Archeologists have found as much as 4926 cave paintings, all well-preserved, in Mexico in north-eastern region in Burgos.

Images of black, white, yellow and red depict animals, insects and humans and also abstract scenes and skyscapes. These paintings were found at eleven different sites though walls of only one cave had 1550 scenes on it. The area where these are found was thought previously to be uninhabited by the ancient cultures. These paintings give the idea that three groups at least of hunter-gatherers lived in the mountain range San Carlos. As yet, experts have been unable to date paintings, though they hope to analyse the paint chemically in order to find the approximate age.

Gustavo Ramirez, an archaeologist from Mexican National Institute of Anthropology and History said that no ancient objects have been found that are linked to this context. He said that as the paintings were on the walls of ravine and in rainy season, sediments wash away so all that was left is gravel.In a cave, experts found the depictions of some pre-Hispanic weapon of hunting, atlatl that had yet not been seen on any paintings in state of Tamaulipas.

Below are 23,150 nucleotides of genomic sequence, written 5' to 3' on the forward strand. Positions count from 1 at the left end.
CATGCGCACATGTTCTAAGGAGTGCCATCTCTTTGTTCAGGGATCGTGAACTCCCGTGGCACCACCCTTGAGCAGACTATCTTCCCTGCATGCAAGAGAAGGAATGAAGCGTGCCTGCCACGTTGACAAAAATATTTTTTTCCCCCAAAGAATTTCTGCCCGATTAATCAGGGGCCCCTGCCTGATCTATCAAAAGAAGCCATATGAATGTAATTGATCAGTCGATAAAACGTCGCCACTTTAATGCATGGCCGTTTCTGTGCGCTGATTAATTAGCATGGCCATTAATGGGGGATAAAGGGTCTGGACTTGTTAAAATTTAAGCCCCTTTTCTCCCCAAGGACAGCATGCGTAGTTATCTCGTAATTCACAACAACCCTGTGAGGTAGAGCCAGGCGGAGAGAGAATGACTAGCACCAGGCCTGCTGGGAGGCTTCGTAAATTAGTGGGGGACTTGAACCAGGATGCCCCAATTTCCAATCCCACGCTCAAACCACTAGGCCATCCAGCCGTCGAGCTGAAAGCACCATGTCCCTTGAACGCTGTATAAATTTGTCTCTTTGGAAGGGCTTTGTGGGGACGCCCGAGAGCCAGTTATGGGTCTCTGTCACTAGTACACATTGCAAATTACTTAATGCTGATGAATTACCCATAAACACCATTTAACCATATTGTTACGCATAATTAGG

These paintings are being thought of as important find as they document presence of peoples who were Hispanic in the region where, according to Mr Ramirez, it was thought that nothing existed before.

Martha Garcia, one other archaeologist who is involved in Inah study, said that not much is known regarding the cultures that inhabited Tamaulipas. She said that these groups had escaped rule by Spanish for about 200 years as they had fled to Sierra de San Carlos where there was water, animals and plants for them to feed on.
These findings were shown during the 2nd Historic Archaeology meeting in National History Museum in Mexico.

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